School project helps patients get back on the road
Ashland, Ky. - Eighty-seven year old Delphine Dale said she felt like she was taking her driver's test all over again.
The Ironton resident took advantage Tuesday of King's Daughters Medical Center's new rehabilitation tool that helps patients who have suffered fractures, strokes and other movement-impairing conditions practice getting into and out of a motor vehicle.
The car simulator was a cooperative project between high school students at the Russell Area Technology Center, the King's Daughters Health Foundation and KDMC's rehabilitation unit.
Dale has been hospitalized four times since March for a hip replacement, pneumonia and congestive heart failure.
"I am buying this place one month at a time," she joked.
The retired Rock Hill Elementary School teacher said she believes this device will help her prepare herself to go home soon.
"To get in the car, I would think it simulates a little practice," she said.
"I have to learn how to do a lot of things all over again."
After getting in the simulator, Dale joked that she would try not to get a speeding ticket and said she was ready to hit the road.
"I have got my hands at the 10 and two positions," she said. "I think I will go to the Trinity Center in Flatwoods to join my husband."
Dale should be able to join her husband for real soon, just in time for their 63rd wedding anniversary Aug. 31.
Michael Thompson, certified occupational therapy assistant in KDMC's Rehabilitation Unit, said the simulator was designed to be lightweight and is very mobile because it is smaller than a hospital bed. The seat height can be adjusted to simulate getting into a car, truck or SUV.
Overall, the goal is to have all patients in the 27-bed rehabilitation unit use the device before they leave the hospital, he said.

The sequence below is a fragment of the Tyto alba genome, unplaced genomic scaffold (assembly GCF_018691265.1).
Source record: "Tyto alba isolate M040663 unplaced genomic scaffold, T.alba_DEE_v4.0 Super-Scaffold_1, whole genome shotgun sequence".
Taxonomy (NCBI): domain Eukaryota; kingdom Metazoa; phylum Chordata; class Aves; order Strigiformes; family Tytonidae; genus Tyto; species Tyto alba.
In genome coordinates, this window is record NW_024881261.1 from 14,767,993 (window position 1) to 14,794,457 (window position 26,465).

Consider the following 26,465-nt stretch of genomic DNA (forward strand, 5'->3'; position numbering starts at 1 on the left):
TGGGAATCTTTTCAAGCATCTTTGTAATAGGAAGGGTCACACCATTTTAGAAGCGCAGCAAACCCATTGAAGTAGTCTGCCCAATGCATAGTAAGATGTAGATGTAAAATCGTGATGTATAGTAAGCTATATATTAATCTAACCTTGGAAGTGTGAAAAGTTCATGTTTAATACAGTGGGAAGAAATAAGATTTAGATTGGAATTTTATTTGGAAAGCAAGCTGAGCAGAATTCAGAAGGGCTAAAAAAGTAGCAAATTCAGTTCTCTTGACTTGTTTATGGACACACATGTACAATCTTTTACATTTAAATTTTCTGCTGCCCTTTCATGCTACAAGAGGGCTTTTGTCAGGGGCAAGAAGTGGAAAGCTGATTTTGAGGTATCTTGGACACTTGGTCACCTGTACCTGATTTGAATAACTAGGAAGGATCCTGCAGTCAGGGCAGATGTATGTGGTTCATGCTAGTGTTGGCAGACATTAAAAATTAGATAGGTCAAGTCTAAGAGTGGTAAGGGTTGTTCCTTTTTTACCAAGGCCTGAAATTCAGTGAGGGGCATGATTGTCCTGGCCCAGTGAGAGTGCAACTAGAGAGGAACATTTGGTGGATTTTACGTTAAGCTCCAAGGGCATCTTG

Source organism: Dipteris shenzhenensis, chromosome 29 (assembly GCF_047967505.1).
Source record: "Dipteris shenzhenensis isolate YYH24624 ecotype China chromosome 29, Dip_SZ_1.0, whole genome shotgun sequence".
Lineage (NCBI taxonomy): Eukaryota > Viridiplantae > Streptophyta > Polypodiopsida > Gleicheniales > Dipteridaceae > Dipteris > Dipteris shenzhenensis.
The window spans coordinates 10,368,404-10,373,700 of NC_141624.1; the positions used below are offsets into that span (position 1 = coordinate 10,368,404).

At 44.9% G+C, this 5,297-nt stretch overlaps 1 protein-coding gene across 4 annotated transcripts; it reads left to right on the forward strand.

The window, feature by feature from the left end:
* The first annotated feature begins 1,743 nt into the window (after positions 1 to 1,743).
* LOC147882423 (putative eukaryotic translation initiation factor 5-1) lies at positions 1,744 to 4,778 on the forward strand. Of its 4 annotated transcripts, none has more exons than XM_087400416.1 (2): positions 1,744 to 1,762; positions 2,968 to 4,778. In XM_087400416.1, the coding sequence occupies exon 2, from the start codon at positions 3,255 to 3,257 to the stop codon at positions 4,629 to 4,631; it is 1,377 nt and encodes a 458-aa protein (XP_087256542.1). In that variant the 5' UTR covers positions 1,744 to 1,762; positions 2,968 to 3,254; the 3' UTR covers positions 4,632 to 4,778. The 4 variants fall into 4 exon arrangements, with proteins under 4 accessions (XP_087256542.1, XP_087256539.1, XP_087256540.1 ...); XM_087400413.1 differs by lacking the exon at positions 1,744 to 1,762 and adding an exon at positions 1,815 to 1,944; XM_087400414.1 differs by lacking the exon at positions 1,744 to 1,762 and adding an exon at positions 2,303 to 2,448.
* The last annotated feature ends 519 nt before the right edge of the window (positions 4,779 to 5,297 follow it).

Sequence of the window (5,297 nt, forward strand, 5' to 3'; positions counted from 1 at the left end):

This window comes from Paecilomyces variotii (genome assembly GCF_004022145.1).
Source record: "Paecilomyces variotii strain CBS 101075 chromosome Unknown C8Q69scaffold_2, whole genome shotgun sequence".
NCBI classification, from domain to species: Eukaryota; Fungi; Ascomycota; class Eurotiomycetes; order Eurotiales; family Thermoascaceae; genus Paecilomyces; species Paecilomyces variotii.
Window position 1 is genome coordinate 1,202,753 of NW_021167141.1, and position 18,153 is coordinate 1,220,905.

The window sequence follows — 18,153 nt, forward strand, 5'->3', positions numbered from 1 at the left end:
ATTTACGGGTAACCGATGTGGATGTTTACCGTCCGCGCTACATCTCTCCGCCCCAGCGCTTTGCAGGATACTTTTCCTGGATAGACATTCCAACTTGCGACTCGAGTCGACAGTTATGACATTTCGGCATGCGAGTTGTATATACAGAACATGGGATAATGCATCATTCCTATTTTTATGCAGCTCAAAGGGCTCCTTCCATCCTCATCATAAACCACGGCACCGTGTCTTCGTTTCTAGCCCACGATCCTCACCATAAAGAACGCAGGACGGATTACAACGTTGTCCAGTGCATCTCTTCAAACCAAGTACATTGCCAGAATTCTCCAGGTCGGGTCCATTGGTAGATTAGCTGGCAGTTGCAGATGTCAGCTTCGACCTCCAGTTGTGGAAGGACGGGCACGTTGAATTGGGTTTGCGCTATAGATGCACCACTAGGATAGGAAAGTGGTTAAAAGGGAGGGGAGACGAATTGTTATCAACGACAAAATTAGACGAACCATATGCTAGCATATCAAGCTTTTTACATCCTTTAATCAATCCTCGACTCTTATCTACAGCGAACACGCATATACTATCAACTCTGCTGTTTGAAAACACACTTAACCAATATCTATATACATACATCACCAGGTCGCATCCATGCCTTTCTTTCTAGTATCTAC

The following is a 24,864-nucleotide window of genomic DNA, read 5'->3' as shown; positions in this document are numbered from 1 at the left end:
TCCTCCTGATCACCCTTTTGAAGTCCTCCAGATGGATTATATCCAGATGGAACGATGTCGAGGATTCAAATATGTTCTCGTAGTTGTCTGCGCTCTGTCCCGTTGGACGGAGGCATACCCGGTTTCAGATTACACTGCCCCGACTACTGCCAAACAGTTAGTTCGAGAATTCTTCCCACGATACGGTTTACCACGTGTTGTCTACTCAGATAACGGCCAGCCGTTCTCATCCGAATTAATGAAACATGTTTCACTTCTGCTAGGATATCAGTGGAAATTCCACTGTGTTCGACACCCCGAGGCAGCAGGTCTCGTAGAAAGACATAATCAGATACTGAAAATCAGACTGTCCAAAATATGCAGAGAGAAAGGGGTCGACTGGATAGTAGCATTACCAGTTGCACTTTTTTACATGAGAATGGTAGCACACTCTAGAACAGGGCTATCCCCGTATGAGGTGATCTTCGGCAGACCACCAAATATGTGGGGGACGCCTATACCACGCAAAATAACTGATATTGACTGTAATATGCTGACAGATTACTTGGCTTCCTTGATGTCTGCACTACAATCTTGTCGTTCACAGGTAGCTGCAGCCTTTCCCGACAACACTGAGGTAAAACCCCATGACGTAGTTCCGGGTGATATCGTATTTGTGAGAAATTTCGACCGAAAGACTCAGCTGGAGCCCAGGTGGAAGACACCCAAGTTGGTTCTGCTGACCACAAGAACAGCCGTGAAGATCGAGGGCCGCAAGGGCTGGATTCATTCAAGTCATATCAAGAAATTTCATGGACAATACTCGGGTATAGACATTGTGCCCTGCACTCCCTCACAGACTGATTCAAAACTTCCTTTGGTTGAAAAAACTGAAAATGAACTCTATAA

"The big thing for all of our patients is to return home," Thompson said. "This is just a continuation of what they need to do to make that transition."
In addition to providing a learning experience for the vocational students, it also saved the hospital some money. While a new simulator would have cost more than $5,000, the vocational school donated labor and materials to do the project for less than $500.
"It is a win-win situation when you can get the community involved, which is a big part of the hospital's goal, and it helped the kids at the tech center gain some valuable experience," Thompson said.
The students began the project in January with only a picture to go on, said recently retired shop teacher Ron Conley.
After working on it off and on for a couple of months, the simulator was delivered to the rehabilitation unit in June.
Working on the simulator was good experience for the students and allowed them to give something back to the community, he said.
"I tried to help out as many people as I could when I was a teacher," Conley said. "This is a worthwhile cause and you never know when you will need something like this."